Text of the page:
Tift Merritt and Eric Heywood Play Intimate, Gorgeous Existentialist Americana at Lincoln Center
The last time Tift Merritt played a hometown show, she sold out Rough Trade in Williamsburg. Thursday night at the Lincoln Center Atrium, the seats were full, and there were plenty of people lined along the wall toward Columbus Avenue watching her take a break from the ongoing Andrew Bird tour for a rare duo show with guitar genius Eric Heywood. Where was everybody else? For most people in this city, Lincoln Center is a lot easier to get to than Williamsburg.
Whatever the case, the show was in a lot of ways a reprise of Emmylou Harris’ concert across the street the previous night. Where that one was a launching pad for innumerable, soulful, intense solos from guitarist Jedd Hughes and pedal steel player Steve Fishell, this one gave Heywood a platform for his purist, incisive, similarly lyrical chops, on both pedal steel and acoustic guitar. It helped that he had Merritt’s equally intense, tuneful songs to play those solos on.
Merritt has never sung better, varying her delivery from the angst-ridden, throaty chirp she’s been relying on over the last few years, to every possible shade of crystalline and clear. Midway through the show, she and Heywood moved to a central mic, then backed away from it and the volume actually rose as Merritt leaned back and belted. Admitting to being especially wired on caffeine, she made good on a promise to chat up the crowd. Some of her banter coyly hinted at background on her vivid yet enigmatic storytelling. She explained how the friend whose North Carolina beach house Merritt had rented had misidentified herself in one particular balmy, summery number. And Spring, Merritt’s hauntingly insistent anthem about living at peak intensity (this one lit up by Heywood’s creepy, smoky pedal steel) turned out to be inspired by the tree outside Merritt’s apartment window. But her most revealing comment was that “no song is about any one thing,” which capsulizes her m.o. as a writer.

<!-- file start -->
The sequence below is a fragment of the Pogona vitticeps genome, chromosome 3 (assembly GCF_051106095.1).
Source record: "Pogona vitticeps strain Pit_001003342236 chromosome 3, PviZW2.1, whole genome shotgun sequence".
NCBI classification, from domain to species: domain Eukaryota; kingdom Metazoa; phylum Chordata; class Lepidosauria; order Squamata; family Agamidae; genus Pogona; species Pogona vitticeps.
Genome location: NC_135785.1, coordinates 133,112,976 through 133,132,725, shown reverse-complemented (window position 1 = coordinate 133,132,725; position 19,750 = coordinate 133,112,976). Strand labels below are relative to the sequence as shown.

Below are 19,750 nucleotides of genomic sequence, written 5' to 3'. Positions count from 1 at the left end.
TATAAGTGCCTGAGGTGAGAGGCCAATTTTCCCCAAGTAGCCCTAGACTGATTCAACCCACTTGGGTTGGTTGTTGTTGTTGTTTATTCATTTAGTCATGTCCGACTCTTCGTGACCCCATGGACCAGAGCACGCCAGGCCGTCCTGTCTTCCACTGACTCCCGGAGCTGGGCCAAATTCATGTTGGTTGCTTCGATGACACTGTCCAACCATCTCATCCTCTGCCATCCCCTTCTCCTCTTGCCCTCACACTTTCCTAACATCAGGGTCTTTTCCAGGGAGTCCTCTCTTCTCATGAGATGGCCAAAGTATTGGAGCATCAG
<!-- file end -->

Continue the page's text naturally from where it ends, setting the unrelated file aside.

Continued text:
Sweet Spot revealed itself not as a love song but as an individualist’s forlorn lament, longing for an escape to where she can be finally be herself. Moving to the piano, Merritt described Small Town Relations as “vicious,” and sang that portrait of smalltown nosiness with a dismissive vengefulness that hit a cruel, whispery sneer on the final verse while Heywood matched her simmering rage line for line. Later on, he colored the all-acoustic songs with elegant flatpicking, tersely bending leads that mirrored his work on the steel, and even flickering Pat Metheny-esque pastoral colors on a hypnotic, vamping number toward the end of the set. Merritt sent a graceful, Aimee Mann-tinged shout-out to buskers with one anthem, weighed existential angst versus contentment on Traveling Alone and Still Not Home, hit a plaintive, wistful peak early on in a raptly gorgeous take of Feel of the World and encored with a quietly triumphant version of Feeling of Beauty. Merritt and Heywood have since returned to the Andrew Bird tour (which, judging from their Central Park Summerstage show in late June, is amazing); the remaining dates are here.